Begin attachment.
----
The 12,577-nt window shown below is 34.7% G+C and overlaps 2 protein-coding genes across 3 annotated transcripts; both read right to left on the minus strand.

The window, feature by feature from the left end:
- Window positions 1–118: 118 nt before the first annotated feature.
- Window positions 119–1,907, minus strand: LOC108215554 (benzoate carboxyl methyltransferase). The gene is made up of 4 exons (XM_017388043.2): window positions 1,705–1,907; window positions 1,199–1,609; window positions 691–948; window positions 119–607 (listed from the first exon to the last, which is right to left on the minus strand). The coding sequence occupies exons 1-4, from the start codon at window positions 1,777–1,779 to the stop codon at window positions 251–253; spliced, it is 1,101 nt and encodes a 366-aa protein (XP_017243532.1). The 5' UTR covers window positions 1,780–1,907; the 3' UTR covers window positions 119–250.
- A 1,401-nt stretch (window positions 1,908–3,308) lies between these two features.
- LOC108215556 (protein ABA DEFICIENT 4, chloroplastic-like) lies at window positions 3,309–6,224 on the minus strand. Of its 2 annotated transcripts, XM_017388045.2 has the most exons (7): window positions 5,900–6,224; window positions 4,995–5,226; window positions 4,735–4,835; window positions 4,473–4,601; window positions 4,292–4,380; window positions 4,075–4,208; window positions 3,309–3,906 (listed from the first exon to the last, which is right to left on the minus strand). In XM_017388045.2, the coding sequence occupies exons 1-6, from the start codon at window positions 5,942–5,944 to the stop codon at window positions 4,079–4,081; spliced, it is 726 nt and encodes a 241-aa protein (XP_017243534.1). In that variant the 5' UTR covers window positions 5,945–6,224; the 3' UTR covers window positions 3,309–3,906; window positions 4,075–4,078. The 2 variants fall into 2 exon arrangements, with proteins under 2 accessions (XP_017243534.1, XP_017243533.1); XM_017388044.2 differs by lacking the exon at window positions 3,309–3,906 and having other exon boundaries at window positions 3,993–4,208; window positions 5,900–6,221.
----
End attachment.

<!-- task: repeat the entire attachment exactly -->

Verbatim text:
The 12,577-nt window shown below is 34.7% G+C and overlaps 2 protein-coding genes across 3 annotated transcripts; both read right to left on the minus strand.

The window, feature by feature from the left end:
- Window positions 1–118: 118 nt before the first annotated feature.
- Window positions 119–1,907, minus strand: LOC108215554 (benzoate carboxyl methyltransferase). The gene is made up of 4 exons (XM_017388043.2): window positions 1,705–1,907; window positions 1,199–1,609; window positions 691–948; window positions 119–607 (listed from the first exon to the last, which is right to left on the minus strand). The coding sequence occupies exons 1-4, from the start codon at window positions 1,777–1,779 to the stop codon at window positions 251–253; spliced, it is 1,101 nt and encodes a 366-aa protein (XP_017243532.1). The 5' UTR covers window positions 1,780–1,907; the 3' UTR covers window positions 119–250.
- A 1,401-nt stretch (window positions 1,908–3,308) lies between these two features.
- LOC108215556 (protein ABA DEFICIENT 4, chloroplastic-like) lies at window positions 3,309–6,224 on the minus strand. Of its 2 annotated transcripts, XM_017388045.2 has the most exons (7): window positions 5,900–6,224; window positions 4,995–5,226; window positions 4,735–4,835; window positions 4,473–4,601; window positions 4,292–4,380; window positions 4,075–4,208; window positions 3,309–3,906 (listed from the first exon to the last, which is right to left on the minus strand). In XM_017388045.2, the coding sequence occupies exons 1-6, from the start codon at window positions 5,942–5,944 to the stop codon at window positions 4,079–4,081; spliced, it is 726 nt and encodes a 241-aa protein (XP_017243534.1). In that variant the 5' UTR covers window positions 5,945–6,224; the 3' UTR covers window positions 3,309–3,906; window positions 4,075–4,078. The 2 variants fall into 2 exon arrangements, with proteins under 2 accessions (XP_017243534.1, XP_017243533.1); XM_017388044.2 differs by lacking the exon at window positions 3,309–3,906 and having other exon boundaries at window positions 3,993–4,208; window positions 5,900–6,221.